The ongoing conundrum of Whitechapel Station Ticket Office Closure

In my previous post I had concluded that I was unable to make my mind up about the relative merits of increasing physical accessibility against the potential loss of usability for some passengers. The whole thing is bugging me, as I like to have a bit of certainty. So I decided to think around the problem. I had concluded that there wasn’t any public announcement about the loss of the ticket hall.

I confess however, I was wrong; I admit my faults.

I like to promote the view I am generally right about something; that is until I decide I am right that I am wrong. I also like a good Sherlock Holmes reference. So, think of my first post as being an erroneous conclusion by Dr Watson and this to be (I hope) the masterly analysis of Holmes. The situation can be summarised neatly with a quote from ‘A Scandal in Bohemia’. ‘Watson’ writes:
“When I hear you give your reasons,” I remarked, “the thing always appears to me to be so ridiculously simple that I could easily do it myself, though at each successive instance of your reasoning, I am baffled until you explain your process. And yet I believe that my eyes are as good as yours.”
“Quite so,” he answered, lighting a cigarette, and throwing himself down into an armchair. “You see, but you do not observe. The distinction is clear. For example, you have frequently seen the steps which lead up from the hall to this room.”
“How often?”
“Well, some hundreds of times.”
“Then how many are there?”
“How many? I don’t know.”
“Quite so! You have not observed. And yet you have seen. That is just my point. Now, I know that there are seventeen steps, because I have both seen and observed.”

June 2010 CAD rendering
In my original post I saw a familiar blue band above a glass window by the ticket barrier and assumed it to be a ticket office. However, if you look more closely however, you can see that the window is actually the wrong side of the ticket barrier, suggesting it isn’t a ticket office. What is particularly confusing is the strip of glass coming from the left most barrier – it’s not clear why it’s there, but is suggestive of accessing the window. What’s interesting though is that this graphic was on the internet since at least 2010, as you can see from a June 2010 post on London Reconnections.
In my last post I said there wasn’t any public information on the station redesign. Now, I haven’t been able to find any official announcements, but I have been thinking laterally about this, and instead headed to Tower Hamlets’ planning application database, where I could examine what was officially submitted to see if I could compare and contrast.
May 2011 Rendering

In a planning application (PA/11/01215) submitted on May 16 2011 and approved 12 October 2011, there is a document called ‘Environmental Statement – Non technical summary. In that document is the second picture on the page. You’ll note the design is different note the style of the roof- not surprising, given a year had passed and this new picture was within the planning application. What is perhaps more surprising is the window with the blue above it…can I spy some words – yes, ‘tickets and assistance’. Now the ticket window is clearly accessible from people before accessing the ticket barrier. So, if TfL has removed the ticket office, it is only after re-introducing it.

Paragraph 5.8 delegated report

The delegated report by the planning officer certainly thinks that there would be a ticket office. It states that the ‘internal layout of the ticket halll will provide …the necessary ticket office and other back office facilities. A single gate line of 10 gates…has been allowed for’. So it was sufficiently noteworthy for inclusion in the description of the station.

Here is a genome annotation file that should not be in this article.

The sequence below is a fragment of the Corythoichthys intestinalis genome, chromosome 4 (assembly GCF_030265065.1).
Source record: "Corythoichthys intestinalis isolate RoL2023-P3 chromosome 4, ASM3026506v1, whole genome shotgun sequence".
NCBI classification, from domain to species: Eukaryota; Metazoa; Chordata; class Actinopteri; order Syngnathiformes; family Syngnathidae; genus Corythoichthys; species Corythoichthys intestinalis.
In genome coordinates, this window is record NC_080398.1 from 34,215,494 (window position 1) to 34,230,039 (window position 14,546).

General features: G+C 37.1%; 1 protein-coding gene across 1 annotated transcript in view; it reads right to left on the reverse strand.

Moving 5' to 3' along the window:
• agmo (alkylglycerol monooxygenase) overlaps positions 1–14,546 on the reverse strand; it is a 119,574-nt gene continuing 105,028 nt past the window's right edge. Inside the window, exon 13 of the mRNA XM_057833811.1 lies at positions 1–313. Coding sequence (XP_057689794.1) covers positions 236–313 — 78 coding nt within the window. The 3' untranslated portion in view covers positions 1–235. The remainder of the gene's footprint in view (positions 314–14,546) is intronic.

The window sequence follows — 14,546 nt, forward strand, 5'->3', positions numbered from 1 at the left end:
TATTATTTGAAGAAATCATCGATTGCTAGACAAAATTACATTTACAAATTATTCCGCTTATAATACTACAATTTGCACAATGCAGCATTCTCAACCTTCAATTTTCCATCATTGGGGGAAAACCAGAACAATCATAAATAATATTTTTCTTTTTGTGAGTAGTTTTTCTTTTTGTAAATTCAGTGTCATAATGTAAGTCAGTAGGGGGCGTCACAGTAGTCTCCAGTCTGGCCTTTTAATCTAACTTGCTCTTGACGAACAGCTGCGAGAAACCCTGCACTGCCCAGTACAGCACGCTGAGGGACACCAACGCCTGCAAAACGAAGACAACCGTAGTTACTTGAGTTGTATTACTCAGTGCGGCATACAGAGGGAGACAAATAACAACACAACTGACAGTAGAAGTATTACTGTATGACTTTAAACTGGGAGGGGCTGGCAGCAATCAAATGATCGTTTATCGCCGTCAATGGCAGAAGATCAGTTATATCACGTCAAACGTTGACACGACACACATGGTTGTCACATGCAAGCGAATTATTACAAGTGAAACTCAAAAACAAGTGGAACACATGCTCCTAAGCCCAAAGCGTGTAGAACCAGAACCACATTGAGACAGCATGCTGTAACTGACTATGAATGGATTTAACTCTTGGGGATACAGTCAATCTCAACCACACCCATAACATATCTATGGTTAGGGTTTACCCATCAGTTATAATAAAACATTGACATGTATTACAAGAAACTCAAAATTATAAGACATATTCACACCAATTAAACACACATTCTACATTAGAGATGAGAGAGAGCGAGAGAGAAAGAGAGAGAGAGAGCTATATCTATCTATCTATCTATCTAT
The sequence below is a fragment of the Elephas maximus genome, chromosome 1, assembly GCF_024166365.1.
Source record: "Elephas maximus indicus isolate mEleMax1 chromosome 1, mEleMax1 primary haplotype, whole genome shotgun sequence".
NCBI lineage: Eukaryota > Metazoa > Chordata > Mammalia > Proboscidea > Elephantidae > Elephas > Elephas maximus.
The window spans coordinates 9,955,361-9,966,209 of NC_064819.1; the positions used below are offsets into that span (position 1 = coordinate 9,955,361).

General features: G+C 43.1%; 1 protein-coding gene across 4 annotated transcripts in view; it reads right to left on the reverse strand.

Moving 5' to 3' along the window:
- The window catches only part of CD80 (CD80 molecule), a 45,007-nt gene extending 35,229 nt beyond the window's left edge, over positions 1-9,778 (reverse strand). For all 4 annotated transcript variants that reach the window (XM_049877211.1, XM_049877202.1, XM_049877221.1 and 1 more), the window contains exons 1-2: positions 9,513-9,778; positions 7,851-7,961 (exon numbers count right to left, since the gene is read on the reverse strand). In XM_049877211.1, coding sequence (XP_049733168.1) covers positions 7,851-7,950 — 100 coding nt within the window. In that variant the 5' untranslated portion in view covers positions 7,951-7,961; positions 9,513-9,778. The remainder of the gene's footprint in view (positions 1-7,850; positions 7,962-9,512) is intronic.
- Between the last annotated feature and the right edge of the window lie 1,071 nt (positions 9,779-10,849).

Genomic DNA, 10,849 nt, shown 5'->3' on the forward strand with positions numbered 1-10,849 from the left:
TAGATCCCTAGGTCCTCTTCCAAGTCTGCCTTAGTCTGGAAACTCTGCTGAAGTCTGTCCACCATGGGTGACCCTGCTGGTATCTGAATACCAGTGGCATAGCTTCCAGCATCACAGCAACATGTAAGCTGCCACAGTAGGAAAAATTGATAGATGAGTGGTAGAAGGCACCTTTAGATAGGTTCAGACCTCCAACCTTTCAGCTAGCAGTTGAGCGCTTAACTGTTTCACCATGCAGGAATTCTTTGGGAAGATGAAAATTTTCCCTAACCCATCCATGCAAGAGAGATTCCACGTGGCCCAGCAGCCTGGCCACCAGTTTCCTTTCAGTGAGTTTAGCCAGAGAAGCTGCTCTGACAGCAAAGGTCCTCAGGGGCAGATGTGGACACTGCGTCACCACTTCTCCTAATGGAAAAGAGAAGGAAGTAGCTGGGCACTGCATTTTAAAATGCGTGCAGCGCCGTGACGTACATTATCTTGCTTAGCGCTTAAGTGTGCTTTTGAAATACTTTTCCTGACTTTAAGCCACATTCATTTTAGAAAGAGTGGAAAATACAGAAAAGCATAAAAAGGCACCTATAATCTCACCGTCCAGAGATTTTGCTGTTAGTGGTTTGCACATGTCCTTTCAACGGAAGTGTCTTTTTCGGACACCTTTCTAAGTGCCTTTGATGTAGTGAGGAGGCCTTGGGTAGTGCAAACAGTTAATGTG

Section of architectural plans 2011

This interpretation isn’t just based on a pretty drawing – the ticket office and even the ticket barriers are actually included on the architectural plans.

Similarly, the cross section of the station shows the  ticket office and barriers.

Cross section 2011 showing ticket office

So, if the ticket office has been sacrificed for a lift, where does the lift go from and to? What I find slightly odd is that the ticket office in the new station is/was proposed to be immediately above the westbound District/Hammersmith and City Line tracks, so the lift can’t be where the ticket office is, which suggests there may need to be a significant reworking of the station.

If the lift was installed closer to the station entrance, that would require a long deep lift shaft, with a very long tunnel, just for wheelchair users, which might not be the most cost effective approach. I’ve illustrated this on the cross sectional diagram in red.

Necessary lift shaft configurations
based on ticket office location
Additionally, the closer to the entrance the lift is, the closer to the entrance the ticket barriers need to be, as otherwise you could just pop in the lift and avoid paying. So either the lift won’t be where the ticket office is, but is displacing something else into its place or, there is something very odd going on.

One final note on this whole conundrum is that on the Crossrail site is that the page showing station designs dating from January 2013…shows the original 2010 design! I will see if TfL comes back on my queries and see if the riddle of Whitechapel Station can be solved.
UPDATE: TfL confirm the lift will connect to the district line platform, so will not be where the ticket office was proposed to be. There is still no news on providing revised plans to the public.
Screen grab of link to page with station designs
Screen grab of the link to the
Whitechapel Station designs

Close-up of proposed buildings 2011
2011 plan showing tunnels and shafts
Axiomatic drawing of tunnels and lines

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